We can, and should, offer a world-class education
In March, I was invited to attend the third in a series of international summits on the teaching profession run by the Organisation for Economic Cooperation and Development (OECD). These summits bring together government ministers, union leaders and teachers from high-performing countries with the aim of sharing experience and views on how to provide world-class education. The focus is on teachers and teaching quality. The UK (Westminster) chose not to be represented by an official delegation.
A number of powerful themes emerged from the summit. There was strong agreement that schools should be seen as professional, not industrial, organisations. As one delegate put it, "teachers are in the frontline of society" and should therefore be central to educational policy and sustained improvement. Policy implications for the development of the teaching profession included: recruitment from high-performing students; a first-rate early experience including exposure to excellent schools and teachers; structured induction; career-long professional learning; formative teacher appraisal; explicit standards for teachers that stress positive values and are not narrowly behavioural; a collegiate approach to professional development; and inspection that supports improvement. Coaching and mentoring, learning rounds and other forms of peer review were seen as important features of a strong school culture.
The need for high-quality leadership was also a running theme. The practice of distributive leadership was widely supported, with an emphasis on the need for school leaders to see capacity-building across all staff as one of their top priorities.
All of this is familiar to us here in Scotland. It is widely represented in the work of the General Teaching Council, Education Scotland and the National Implementation Board. It also reflects much of what is increasingly happening in our schools, local authorities and universities and enjoys broad support from unions and professional associations. We are still some distance from where we need to get to, but if the thrust of this summit is correct we are certainly pointing in the right direction.
One of the challenges we face is to ensure that all student teachers have the kind of school experience that models the practice to which they should aspire in their future careers. The school component of teacher education should not simply be about time in classrooms but provide explicit models of excellent practice as well as a broad experience of school life. This stage of a teacher's education should set standards for career-long growth.
However, our past and even our present approach to "teaching practice" is somewhat haphazard. A number of schools and teachers do not seem to regard work with students as a central part of their responsibility to the future health of the profession. Some even see "taking a student" as helping the university rather than as a professional obligation.
We need to develop models of collaborative partnership between schools and universities within which teachers and university staff work together in a closer and more sustained way to support student learning. And that learning should be about much more than acquiring and practising specific classroom skills. We need to embed theory in practice and create a culture of reflection and inquiry as part of an approach to professional growth that starts in university and spans a career.
How do we do it? First, we need to ensure that the quality of the school experience for student teachers is high - modelling the kind of culture and practice that 21st-century teaching and learning demands. Our students should, wherever possible, be exposed to inspirational practice, showing what is desirable and possible. Participating in the formation of future teachers should be a matter of pride, and one of the hallmarks of a successful school.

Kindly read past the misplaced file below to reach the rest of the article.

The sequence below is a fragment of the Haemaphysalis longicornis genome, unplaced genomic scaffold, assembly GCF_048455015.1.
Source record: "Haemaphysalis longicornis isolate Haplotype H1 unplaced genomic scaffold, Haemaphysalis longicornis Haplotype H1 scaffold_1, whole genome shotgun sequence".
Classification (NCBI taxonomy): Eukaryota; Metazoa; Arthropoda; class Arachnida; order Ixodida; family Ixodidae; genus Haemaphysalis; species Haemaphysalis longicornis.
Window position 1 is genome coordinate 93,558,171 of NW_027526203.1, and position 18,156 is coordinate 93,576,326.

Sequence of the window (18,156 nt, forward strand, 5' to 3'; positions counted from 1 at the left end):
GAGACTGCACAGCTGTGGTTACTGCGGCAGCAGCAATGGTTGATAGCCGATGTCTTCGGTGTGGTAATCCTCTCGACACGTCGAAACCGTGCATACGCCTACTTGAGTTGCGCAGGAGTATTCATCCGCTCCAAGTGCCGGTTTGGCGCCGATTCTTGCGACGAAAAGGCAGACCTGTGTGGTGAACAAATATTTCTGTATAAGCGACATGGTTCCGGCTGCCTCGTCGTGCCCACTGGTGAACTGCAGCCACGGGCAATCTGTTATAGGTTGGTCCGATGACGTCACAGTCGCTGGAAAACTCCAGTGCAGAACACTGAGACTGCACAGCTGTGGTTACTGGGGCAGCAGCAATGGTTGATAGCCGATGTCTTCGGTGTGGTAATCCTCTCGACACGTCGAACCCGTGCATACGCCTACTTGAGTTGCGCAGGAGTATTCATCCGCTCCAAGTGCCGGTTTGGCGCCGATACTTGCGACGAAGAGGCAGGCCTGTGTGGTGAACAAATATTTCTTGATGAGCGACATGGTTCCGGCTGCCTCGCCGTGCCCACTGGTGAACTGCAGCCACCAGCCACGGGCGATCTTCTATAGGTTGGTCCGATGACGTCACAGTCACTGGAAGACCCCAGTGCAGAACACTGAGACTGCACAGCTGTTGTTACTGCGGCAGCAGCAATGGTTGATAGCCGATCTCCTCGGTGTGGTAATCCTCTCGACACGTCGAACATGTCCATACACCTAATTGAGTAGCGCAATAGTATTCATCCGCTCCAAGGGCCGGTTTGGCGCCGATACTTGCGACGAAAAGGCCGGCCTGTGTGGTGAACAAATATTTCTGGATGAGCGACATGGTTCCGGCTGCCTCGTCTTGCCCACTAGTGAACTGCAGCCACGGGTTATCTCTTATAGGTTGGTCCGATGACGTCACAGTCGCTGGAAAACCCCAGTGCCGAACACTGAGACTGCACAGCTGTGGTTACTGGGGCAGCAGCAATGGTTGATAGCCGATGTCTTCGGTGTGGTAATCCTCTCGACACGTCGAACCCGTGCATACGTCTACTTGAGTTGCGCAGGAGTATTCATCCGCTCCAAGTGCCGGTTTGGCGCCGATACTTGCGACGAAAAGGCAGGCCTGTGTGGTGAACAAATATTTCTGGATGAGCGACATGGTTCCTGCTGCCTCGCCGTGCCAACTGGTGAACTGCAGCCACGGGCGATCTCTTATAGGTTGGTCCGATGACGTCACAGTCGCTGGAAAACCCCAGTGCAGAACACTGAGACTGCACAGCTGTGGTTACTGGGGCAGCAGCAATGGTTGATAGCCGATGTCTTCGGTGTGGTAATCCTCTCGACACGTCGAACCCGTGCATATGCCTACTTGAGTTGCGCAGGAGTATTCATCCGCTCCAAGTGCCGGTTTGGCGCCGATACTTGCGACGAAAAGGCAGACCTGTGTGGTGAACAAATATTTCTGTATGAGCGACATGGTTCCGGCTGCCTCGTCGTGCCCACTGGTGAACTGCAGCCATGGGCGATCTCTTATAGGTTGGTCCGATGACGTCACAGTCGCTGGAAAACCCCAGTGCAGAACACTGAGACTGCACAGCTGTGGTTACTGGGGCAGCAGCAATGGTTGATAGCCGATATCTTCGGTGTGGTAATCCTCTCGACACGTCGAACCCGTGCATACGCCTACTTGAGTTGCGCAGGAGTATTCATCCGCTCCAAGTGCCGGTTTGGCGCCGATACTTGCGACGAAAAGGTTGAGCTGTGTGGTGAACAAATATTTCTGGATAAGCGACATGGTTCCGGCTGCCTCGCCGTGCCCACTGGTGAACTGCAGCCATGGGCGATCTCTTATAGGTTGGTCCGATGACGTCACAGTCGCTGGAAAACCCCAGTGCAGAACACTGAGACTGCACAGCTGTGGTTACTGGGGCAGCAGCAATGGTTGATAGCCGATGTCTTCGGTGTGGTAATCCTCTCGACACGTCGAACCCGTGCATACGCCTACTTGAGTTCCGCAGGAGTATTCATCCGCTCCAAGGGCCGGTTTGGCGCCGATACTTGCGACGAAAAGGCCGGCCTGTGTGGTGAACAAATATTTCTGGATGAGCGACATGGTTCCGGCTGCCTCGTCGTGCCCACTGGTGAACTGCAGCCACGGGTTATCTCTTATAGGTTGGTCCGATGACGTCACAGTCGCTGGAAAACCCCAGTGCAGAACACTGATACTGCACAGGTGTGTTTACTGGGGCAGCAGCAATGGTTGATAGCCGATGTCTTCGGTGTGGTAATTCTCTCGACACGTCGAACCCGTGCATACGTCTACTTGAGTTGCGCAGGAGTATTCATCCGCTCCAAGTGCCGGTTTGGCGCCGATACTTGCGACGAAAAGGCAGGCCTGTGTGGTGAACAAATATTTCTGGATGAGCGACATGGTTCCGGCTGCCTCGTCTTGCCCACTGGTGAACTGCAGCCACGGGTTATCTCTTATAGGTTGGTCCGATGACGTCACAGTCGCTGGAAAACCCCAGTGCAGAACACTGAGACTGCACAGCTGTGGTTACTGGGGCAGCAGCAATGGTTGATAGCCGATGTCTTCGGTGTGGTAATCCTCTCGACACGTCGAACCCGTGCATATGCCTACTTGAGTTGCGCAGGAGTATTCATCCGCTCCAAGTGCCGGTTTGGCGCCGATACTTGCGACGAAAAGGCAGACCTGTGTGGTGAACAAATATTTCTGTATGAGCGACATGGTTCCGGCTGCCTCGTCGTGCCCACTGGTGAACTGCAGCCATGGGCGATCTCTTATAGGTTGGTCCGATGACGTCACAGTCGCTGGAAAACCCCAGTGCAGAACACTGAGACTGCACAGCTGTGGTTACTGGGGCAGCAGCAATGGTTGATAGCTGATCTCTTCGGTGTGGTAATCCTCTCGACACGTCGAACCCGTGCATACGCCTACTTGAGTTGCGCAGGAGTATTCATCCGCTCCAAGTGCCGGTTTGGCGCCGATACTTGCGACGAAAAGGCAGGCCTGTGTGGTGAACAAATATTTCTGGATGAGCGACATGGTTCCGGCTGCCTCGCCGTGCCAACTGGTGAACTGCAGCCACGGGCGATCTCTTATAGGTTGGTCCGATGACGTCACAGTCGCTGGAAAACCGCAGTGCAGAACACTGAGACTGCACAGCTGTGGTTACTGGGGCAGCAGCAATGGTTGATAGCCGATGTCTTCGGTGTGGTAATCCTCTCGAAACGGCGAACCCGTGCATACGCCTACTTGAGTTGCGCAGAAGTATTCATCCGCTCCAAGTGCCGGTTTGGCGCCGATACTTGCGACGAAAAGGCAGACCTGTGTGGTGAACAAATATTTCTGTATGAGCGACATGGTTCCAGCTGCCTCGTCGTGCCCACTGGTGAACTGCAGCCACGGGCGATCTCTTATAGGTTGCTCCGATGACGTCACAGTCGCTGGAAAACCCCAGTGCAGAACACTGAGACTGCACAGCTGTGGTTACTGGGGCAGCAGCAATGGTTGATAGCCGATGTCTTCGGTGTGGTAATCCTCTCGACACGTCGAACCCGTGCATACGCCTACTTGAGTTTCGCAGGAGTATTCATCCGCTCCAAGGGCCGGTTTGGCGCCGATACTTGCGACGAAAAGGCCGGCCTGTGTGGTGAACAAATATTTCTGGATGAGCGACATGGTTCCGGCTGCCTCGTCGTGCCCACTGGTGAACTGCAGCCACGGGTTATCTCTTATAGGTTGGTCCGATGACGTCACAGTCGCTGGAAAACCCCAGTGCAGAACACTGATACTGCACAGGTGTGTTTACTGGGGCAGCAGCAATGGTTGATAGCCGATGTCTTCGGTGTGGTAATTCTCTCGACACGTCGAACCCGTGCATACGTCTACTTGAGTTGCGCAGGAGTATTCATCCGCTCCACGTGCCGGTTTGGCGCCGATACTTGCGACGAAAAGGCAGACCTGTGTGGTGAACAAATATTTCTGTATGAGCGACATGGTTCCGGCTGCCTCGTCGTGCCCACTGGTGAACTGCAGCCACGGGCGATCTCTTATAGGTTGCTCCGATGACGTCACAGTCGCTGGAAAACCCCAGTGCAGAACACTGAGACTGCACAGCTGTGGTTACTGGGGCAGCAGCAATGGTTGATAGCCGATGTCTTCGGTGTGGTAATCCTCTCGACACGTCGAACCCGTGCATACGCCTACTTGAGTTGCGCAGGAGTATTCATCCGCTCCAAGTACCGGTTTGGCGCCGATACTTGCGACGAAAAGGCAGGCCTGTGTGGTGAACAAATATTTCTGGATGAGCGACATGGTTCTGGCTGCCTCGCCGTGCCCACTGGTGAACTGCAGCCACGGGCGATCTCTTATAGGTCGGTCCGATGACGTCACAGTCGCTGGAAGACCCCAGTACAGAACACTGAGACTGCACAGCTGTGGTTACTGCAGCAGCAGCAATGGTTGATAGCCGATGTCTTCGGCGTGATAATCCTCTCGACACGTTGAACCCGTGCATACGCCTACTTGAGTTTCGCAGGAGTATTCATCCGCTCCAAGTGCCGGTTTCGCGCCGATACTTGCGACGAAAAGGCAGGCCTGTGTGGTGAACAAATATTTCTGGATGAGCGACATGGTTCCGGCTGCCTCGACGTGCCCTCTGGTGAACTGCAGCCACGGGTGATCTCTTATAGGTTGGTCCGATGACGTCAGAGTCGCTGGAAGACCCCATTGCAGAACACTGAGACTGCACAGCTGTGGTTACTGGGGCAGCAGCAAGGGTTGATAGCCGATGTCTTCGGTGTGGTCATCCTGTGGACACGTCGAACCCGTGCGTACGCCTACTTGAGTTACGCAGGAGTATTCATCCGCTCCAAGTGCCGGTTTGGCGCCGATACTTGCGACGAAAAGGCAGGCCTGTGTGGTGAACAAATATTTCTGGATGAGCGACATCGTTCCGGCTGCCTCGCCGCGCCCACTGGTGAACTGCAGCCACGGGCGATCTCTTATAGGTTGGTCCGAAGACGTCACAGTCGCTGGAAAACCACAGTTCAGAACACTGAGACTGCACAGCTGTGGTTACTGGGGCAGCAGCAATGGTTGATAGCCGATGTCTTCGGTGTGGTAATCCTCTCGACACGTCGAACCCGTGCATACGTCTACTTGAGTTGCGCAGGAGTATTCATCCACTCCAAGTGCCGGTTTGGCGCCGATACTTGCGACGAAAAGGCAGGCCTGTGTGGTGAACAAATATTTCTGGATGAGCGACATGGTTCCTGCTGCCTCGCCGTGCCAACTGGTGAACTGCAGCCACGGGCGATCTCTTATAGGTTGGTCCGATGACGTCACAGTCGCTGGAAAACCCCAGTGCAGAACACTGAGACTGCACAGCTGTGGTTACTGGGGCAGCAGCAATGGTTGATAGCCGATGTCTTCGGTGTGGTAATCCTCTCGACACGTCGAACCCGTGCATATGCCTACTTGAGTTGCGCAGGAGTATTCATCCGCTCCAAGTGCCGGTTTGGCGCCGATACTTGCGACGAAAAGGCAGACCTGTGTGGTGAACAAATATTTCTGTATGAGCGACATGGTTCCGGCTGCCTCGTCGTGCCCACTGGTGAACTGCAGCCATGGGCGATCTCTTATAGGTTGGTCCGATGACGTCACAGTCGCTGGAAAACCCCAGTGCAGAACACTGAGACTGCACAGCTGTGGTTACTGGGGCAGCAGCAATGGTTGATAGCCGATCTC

Second, school and university staff should work as a team. More joint appointments and at least partial co-location in a school are likely to be part of making this a reality. Students will be concentrated in fewer schools, bringing significant benefits including greater collegiate learning. Assessment should be a shared responsibility, based on a broad range of experience and thus breaking the primacy accorded to the "crit lesson".
Third, the culture that is created should extend beyond the student to engage staff more widely in the kind of informed reflection that lies at the heart of sustained school improvement. An approach that has its roots in a better experience for our prospective teachers can grow into one of the ways in which career-long learning becomes a reality.
Is this simply a fanciful vision that will fall at the first hurdle of cold reality? Evidence to date, both nationally and internationally, suggests not. Where this kind of approach is being tried there seems to be strong support from students and, critically, from teachers and university staff in the schools concerned. Of course, there are serious issues to be addressed, not least to change a deeply embedded culture of separation of roles, of theory distant from practice and of experience trumping research. Logistical challenges are real but surely not insuperable.
The potential gains of a coherent approach to professional growth are substantial: for students, teachers, universities and, not least, for the young people in our schools. Student teachers are the seed-corn of a teaching profession whose importance to the future well-being of our society cannot be overestimated. The messages from the OECD summit suggest that we are on the right track. We know what is needed. Have we the energy, determination and creativity to see it through?
Graham Donaldson is a professor of education at the University of Glasgow and author of Teaching Scotland's Future.